Wasps may build nests in tipping bucket rain gauges. A small piece of vapona strip may be used as a deterrent.
If improperly mounted, the weather station may be jostled during strong winds and this may cause the tipping bucket arm to tip and record a small amount of precipitation during dry weather.
If the rain gauge continues to malfunction after cleaning, it is possible the reed switch is bad. Refer to the Troubleshooting Guide or contact RainWise for technical support or replacement. To gain an understanding of how the tipping bucket works and proper maintenance, watch this video from a 2015 NEWA workshop.
Leaf wetness sensors:
NEWA suggests that you place plastic grid type leaf wetness sensors facing north and angled 45 degrees from horizontal. If they are attached close to the weather station, this protects the sensor and cables from pruning, spraying and harvesting activities. Periodically check the plastic grid for cracks that would expose the metal wire grid. Contact the station manufacturer to replace any broken or cracked leaf wetness sensors.
Wind speed, anemometers:
The anemometer should spin freely and be free of debris of any kind. Periodically inspect the anemometer in strong wind conditions and calm conditions and check the data being recorded to make certain it is working correctly. Contact the station manufacturer for technical support or replacement.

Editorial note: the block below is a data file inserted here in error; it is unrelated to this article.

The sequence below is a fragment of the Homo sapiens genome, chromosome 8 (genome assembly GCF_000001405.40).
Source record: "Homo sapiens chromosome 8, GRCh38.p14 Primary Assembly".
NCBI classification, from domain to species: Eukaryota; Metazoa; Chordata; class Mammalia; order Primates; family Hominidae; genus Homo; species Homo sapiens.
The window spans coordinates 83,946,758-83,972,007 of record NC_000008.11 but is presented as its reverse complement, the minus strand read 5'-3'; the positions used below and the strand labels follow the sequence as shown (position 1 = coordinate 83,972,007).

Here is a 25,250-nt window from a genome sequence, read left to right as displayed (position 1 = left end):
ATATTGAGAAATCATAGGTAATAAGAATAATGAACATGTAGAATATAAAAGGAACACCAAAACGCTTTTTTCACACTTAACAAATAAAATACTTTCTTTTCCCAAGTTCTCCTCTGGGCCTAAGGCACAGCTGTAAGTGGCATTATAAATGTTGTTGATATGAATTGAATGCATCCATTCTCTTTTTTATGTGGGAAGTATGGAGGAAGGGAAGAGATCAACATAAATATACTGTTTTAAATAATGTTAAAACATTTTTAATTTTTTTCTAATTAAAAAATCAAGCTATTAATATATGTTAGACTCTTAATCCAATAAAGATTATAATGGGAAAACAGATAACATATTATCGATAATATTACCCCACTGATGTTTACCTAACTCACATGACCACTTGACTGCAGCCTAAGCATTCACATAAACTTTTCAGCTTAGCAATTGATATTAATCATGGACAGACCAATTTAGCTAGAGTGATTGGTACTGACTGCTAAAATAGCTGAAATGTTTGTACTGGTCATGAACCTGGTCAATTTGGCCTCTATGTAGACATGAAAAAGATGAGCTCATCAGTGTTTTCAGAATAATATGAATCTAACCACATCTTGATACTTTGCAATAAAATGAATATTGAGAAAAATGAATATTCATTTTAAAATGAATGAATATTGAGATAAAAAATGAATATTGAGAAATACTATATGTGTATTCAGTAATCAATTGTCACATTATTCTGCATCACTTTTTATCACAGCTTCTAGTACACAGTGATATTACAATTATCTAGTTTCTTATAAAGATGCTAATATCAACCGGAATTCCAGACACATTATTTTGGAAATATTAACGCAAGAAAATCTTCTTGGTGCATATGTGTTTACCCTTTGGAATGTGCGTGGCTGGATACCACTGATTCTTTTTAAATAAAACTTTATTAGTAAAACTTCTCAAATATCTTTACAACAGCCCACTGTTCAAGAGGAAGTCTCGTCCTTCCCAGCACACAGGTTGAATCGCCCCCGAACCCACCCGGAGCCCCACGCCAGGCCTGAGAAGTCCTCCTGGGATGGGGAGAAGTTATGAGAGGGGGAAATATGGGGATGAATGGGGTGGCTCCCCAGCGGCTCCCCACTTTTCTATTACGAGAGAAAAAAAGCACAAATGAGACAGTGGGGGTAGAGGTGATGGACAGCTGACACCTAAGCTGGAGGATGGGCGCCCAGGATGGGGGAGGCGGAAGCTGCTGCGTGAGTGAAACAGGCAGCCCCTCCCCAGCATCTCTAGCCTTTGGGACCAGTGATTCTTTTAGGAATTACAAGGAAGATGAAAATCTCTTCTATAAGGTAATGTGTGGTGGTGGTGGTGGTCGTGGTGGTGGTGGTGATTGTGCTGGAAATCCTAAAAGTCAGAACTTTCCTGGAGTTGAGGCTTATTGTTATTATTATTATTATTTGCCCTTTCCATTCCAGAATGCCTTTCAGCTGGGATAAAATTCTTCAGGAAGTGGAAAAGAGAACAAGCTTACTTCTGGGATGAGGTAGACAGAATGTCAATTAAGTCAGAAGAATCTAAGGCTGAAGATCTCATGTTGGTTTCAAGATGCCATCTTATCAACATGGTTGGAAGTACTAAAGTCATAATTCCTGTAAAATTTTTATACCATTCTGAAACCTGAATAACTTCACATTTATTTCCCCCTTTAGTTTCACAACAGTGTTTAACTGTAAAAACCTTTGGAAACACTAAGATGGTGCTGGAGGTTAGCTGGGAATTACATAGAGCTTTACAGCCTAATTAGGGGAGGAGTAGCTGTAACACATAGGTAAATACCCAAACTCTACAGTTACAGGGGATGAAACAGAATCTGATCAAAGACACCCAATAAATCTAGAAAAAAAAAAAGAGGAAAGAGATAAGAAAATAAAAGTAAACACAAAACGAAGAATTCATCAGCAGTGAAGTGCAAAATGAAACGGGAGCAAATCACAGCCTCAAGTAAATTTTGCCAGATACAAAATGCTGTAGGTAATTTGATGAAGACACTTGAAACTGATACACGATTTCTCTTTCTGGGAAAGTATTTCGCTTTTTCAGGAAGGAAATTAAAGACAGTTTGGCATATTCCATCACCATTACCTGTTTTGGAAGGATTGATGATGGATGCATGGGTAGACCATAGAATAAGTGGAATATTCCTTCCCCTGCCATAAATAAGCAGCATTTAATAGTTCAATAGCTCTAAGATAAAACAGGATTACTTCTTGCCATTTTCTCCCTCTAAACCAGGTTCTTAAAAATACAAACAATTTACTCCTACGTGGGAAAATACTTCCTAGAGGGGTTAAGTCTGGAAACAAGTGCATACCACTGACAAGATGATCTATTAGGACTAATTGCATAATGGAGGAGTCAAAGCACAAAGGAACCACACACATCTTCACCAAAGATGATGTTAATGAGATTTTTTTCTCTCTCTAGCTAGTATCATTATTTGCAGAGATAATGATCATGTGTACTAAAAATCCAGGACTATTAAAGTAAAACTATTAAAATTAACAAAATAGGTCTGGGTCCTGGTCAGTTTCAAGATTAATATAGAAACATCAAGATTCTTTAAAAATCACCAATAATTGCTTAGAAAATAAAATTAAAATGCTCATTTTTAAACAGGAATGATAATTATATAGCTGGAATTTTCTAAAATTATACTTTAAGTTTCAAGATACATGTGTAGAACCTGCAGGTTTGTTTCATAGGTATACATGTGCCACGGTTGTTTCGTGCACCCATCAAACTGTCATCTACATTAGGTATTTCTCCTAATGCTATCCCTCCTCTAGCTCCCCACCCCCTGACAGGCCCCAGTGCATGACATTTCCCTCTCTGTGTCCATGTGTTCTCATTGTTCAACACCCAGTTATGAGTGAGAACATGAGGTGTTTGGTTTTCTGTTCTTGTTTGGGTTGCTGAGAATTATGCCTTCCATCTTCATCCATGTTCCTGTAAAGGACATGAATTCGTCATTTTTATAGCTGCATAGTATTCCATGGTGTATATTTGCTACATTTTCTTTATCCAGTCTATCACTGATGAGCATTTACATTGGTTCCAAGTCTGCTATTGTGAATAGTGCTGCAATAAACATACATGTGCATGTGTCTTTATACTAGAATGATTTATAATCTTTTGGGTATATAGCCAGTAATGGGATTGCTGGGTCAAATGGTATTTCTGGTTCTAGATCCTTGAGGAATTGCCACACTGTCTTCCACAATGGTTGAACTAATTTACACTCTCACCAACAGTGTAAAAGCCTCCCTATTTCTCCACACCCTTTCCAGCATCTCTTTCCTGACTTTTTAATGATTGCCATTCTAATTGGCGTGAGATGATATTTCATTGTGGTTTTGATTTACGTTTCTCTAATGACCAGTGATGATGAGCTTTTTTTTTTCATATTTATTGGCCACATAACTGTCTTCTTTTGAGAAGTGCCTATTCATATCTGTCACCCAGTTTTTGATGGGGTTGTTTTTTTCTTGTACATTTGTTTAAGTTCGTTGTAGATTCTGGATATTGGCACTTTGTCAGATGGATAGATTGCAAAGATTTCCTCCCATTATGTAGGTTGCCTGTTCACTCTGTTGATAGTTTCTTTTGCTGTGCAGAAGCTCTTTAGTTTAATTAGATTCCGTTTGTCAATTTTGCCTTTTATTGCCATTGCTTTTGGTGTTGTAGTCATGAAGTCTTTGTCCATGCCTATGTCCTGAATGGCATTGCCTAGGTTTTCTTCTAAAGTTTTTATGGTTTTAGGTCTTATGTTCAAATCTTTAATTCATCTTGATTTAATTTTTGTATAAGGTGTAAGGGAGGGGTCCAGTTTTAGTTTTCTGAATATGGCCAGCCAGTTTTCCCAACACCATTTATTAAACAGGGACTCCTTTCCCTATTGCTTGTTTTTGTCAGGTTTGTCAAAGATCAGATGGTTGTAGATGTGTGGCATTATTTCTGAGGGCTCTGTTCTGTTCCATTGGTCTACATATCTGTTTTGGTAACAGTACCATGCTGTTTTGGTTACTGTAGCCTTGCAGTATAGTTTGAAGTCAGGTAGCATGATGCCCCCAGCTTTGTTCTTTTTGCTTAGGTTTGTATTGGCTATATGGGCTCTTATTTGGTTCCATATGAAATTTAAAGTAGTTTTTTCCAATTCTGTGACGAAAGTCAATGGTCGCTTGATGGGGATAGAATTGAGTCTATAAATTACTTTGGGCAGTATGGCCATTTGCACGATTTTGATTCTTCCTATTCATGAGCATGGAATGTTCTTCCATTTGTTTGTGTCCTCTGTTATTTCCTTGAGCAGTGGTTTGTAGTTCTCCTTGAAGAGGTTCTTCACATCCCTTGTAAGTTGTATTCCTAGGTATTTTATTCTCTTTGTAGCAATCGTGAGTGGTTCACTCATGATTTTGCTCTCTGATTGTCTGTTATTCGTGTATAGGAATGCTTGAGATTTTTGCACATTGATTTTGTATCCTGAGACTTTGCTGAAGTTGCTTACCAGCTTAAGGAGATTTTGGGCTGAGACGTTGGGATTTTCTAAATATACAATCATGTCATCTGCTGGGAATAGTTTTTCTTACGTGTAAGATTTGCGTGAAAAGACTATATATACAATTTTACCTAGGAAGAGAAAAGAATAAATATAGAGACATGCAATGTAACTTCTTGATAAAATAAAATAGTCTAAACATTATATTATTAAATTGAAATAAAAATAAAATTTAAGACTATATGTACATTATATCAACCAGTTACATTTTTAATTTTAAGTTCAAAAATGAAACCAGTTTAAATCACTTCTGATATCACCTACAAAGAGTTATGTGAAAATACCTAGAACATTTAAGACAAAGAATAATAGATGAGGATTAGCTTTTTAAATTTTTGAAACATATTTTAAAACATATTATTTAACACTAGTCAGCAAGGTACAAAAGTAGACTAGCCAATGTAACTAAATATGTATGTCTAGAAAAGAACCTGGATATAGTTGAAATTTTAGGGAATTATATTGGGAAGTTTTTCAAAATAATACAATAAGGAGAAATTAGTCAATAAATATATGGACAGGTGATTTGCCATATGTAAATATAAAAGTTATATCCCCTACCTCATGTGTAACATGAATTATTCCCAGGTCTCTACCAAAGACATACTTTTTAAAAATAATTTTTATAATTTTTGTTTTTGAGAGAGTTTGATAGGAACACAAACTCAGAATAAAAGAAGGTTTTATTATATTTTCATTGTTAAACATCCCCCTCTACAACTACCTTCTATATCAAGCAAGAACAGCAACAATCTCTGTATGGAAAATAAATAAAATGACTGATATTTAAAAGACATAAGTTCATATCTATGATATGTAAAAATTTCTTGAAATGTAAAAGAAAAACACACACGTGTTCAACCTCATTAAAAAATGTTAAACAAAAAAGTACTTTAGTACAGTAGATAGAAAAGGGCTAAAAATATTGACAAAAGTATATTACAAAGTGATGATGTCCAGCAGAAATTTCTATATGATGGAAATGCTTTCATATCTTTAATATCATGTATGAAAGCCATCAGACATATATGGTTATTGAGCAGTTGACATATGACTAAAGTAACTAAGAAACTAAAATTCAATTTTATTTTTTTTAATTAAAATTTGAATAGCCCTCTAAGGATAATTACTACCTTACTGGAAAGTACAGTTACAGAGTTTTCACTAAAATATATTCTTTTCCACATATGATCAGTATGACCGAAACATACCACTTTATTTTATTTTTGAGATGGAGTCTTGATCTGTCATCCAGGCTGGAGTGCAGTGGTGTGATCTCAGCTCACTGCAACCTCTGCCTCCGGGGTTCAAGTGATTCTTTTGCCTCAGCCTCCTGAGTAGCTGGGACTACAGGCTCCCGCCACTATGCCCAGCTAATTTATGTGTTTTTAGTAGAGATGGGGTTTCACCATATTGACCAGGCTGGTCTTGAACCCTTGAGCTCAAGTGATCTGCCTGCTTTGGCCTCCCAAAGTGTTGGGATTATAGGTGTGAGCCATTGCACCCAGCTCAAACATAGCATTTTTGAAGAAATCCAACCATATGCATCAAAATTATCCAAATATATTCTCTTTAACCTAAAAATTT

Wind direction, weather vane:
The weather vane should be set to zero on due North in order for the readings to be accurate. Any time the weather station is moved or bumped, check the orientation of the weather vane relative to North. The weather vane should move freely and be free of debris of any kind.
The solar radiation sensor must be kept clean to ensure accurate readings. Clean the glass diffuser with a damp cloth. Replace the diffuser when it yellows (usually after several years of service). It is essential to have good solar radiation readings in order to run the apple carbohydrate thinning model. If your station does not appear in the selection list of stations for that model, the solar radiation data is out-of-range. Should this become an issue, contact the station manufacturer about sensor calibration or replacement.
The sensor ships from RainWise with a green plastic cover on it. This cover must be removed when the weather station is installed.
Routinely inspect your weather station to make sure all sensors are in good working condition, it is in a vertical position, and firmly secured to its mounting post.
It is best to calibrate weather stations about every two years. Contact RainWise Service & Repairs, at 207-801-4039 or 1-800-762-5723 for instructions on sending the station in for calibration. Plan a good time to take out the station for maintenance, usually in late fall, winter, or early spring.
Download the Maintenance and Troubleshooting Guide
Download the Maintenance Checklist